Wandering the gardens of Schoenbrunn Palace


Just a short tram ride out from the center of Vienna sits Schoenbrunn Palace. The Castle offers a bit of everything for visitors, from museums to formal gardens to the world’s oldest zoo. Plus a spectacular fountain. Or at least something of a spectacle, depending on how you look at it.

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We chose to skip the museum part of the visit and simply explore the castle grounds and the zoo. The gardens at the castle were particularly impressive, even on a gray October afternoon.

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There is a separate park area with a hedge maze. Let’s just say that navigating said maze was not my finest moment on this trip.

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Finally, there is the Neptune Fountain.

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The fountain was commissioned by Maria Theresa in the 1770s and it looks every bit of that era. Neptune holds forth from atop the fountain, standing tall with his trident. He is surrounded by a variety of figures including the Tritons (mermen of a sort) who are riding the hippocampi (sea horses) which pull Neptune’s chariot. The sea horses are particularly interesting with their webbed feet, all the better for navigating their aquatic realm.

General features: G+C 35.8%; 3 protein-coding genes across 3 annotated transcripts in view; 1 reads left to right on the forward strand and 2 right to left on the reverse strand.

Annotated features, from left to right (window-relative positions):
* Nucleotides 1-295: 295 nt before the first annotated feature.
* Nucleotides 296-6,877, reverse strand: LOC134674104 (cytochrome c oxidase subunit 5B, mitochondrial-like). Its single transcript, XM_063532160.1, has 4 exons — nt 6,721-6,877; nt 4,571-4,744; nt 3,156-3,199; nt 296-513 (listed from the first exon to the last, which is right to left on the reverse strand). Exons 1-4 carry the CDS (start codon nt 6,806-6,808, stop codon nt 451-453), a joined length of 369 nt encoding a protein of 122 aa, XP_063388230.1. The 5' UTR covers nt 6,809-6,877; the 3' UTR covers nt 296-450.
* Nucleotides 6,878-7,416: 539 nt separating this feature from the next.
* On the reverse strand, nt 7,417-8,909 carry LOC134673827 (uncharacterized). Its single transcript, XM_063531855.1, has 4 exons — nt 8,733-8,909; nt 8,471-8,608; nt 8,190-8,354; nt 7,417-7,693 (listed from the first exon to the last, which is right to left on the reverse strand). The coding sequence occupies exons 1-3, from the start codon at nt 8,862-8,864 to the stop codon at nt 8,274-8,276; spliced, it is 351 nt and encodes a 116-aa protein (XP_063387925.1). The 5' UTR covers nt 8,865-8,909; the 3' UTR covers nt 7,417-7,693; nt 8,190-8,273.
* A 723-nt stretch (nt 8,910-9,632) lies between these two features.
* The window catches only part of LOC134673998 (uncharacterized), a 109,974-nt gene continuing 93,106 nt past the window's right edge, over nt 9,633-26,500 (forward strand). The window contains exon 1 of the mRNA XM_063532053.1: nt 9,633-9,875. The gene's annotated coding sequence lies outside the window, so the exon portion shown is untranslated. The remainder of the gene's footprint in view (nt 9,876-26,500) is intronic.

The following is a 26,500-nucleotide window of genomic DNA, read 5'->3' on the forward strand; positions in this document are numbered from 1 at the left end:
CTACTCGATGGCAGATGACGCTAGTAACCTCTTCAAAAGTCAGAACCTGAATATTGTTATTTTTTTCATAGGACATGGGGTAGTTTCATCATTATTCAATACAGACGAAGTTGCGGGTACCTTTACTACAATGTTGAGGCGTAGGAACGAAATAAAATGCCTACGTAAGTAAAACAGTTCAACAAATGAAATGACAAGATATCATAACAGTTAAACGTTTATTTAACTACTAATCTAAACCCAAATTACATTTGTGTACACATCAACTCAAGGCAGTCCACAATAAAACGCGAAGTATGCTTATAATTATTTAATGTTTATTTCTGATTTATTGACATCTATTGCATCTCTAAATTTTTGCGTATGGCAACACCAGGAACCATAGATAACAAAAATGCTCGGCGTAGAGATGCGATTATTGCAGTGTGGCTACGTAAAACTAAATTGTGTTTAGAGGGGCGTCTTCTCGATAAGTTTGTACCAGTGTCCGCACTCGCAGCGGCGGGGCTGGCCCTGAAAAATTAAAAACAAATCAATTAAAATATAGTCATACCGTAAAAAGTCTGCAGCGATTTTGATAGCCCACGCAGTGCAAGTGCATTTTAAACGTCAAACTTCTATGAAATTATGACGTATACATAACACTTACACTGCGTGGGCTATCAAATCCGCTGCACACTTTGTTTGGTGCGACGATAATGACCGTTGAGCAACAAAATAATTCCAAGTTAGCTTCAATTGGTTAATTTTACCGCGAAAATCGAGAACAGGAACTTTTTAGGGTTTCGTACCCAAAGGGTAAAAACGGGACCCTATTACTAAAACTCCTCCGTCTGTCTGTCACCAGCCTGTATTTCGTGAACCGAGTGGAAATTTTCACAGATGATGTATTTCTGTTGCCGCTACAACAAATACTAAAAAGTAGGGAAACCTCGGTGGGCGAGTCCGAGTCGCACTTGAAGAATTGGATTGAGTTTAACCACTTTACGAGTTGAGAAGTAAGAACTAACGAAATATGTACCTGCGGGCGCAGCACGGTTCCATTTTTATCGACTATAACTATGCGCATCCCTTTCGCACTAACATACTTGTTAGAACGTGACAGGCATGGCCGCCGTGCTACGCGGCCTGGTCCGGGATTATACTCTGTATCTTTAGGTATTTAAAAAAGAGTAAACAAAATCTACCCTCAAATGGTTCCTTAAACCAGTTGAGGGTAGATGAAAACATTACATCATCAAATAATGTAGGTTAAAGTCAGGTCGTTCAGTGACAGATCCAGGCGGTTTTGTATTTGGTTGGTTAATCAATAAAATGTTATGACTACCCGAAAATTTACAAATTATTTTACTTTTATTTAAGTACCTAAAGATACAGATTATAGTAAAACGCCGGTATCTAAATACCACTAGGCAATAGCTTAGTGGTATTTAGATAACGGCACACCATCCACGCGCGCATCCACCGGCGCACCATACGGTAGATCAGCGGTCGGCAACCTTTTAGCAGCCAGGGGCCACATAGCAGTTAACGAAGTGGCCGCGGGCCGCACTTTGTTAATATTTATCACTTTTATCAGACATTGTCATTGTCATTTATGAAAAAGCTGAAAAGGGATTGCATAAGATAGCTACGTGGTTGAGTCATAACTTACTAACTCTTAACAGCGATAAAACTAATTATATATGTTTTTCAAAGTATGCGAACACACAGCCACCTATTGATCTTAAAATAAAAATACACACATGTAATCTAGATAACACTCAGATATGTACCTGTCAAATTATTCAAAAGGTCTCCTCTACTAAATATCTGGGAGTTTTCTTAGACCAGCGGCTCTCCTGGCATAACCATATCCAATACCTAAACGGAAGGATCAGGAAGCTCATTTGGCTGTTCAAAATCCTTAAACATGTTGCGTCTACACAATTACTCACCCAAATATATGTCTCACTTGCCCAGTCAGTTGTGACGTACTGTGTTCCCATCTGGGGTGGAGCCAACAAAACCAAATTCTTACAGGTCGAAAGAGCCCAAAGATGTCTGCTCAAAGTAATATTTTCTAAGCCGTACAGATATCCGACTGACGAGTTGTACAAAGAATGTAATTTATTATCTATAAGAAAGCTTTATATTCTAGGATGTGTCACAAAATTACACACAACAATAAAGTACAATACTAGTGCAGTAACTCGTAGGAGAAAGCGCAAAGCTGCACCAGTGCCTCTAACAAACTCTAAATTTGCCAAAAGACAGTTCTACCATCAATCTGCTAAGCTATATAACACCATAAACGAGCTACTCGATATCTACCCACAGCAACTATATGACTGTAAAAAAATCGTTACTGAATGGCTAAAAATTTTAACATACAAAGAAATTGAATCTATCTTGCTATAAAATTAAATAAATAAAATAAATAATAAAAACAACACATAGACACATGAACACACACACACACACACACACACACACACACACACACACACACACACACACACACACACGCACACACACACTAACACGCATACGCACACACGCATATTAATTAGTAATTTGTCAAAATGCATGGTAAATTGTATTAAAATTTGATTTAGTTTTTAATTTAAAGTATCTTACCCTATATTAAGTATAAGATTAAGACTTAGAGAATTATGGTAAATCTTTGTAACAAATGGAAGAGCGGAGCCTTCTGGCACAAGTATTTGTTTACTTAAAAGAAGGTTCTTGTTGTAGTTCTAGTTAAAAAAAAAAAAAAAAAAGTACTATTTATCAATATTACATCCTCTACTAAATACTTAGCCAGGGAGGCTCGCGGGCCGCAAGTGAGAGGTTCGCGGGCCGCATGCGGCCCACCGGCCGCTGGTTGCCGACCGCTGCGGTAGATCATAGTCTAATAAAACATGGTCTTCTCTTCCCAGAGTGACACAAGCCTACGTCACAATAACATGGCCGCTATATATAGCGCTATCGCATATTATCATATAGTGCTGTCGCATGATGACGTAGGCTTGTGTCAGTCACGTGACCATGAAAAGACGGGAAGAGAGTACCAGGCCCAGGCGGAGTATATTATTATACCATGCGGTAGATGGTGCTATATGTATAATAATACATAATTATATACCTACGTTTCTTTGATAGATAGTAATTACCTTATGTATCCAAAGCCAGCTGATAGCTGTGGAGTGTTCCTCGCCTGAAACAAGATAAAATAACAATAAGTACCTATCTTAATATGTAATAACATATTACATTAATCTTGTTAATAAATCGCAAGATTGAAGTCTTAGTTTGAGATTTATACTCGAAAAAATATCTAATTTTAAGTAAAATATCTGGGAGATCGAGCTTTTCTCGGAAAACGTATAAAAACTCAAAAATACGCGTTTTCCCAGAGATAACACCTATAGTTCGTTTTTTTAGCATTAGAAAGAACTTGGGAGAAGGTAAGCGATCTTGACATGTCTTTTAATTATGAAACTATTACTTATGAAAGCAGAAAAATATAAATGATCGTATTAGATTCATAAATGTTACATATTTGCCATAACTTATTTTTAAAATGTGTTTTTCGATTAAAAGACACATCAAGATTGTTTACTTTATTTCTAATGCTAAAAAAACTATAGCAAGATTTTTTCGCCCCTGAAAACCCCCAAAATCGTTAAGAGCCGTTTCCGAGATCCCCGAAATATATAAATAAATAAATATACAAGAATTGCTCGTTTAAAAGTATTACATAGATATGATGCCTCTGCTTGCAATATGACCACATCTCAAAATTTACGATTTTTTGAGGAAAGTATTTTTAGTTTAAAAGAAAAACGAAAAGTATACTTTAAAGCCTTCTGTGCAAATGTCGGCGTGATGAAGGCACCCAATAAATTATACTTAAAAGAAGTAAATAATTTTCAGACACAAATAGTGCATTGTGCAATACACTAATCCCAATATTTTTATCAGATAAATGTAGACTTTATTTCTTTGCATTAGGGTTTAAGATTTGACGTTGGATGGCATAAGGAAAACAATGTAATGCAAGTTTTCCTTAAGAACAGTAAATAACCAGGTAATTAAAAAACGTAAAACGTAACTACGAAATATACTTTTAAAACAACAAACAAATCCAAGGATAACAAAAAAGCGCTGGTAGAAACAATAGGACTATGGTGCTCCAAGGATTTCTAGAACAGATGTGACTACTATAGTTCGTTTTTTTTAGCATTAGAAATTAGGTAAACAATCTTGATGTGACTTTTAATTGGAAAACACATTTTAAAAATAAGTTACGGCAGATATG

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I happen to not especially love the statue, but it does provide an impressive view of the palace if you’re willing to climb up behind and get a bit wet along the way.

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If you’re up in this part of town a visit to the Vienna Zoo (a/k/a Tiergarten Schoenbrunn) is, to me, the better tourist experience. Mostly because I’m not much of a museum guy and because the zoo has lots to see. But as long as you’ve made the trip out here walking through the gardens on the way back to the metro is not a complete waste of time.

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Seth Miller

I'm Seth, also known as the Wandering Aramean. I was bit by the travel bug 30 years ago and there's no sign of a cure. I fly ~200,000 miles annually; these are my stories. You can connect with me on Twitter, Facebook, LinkedIn and .

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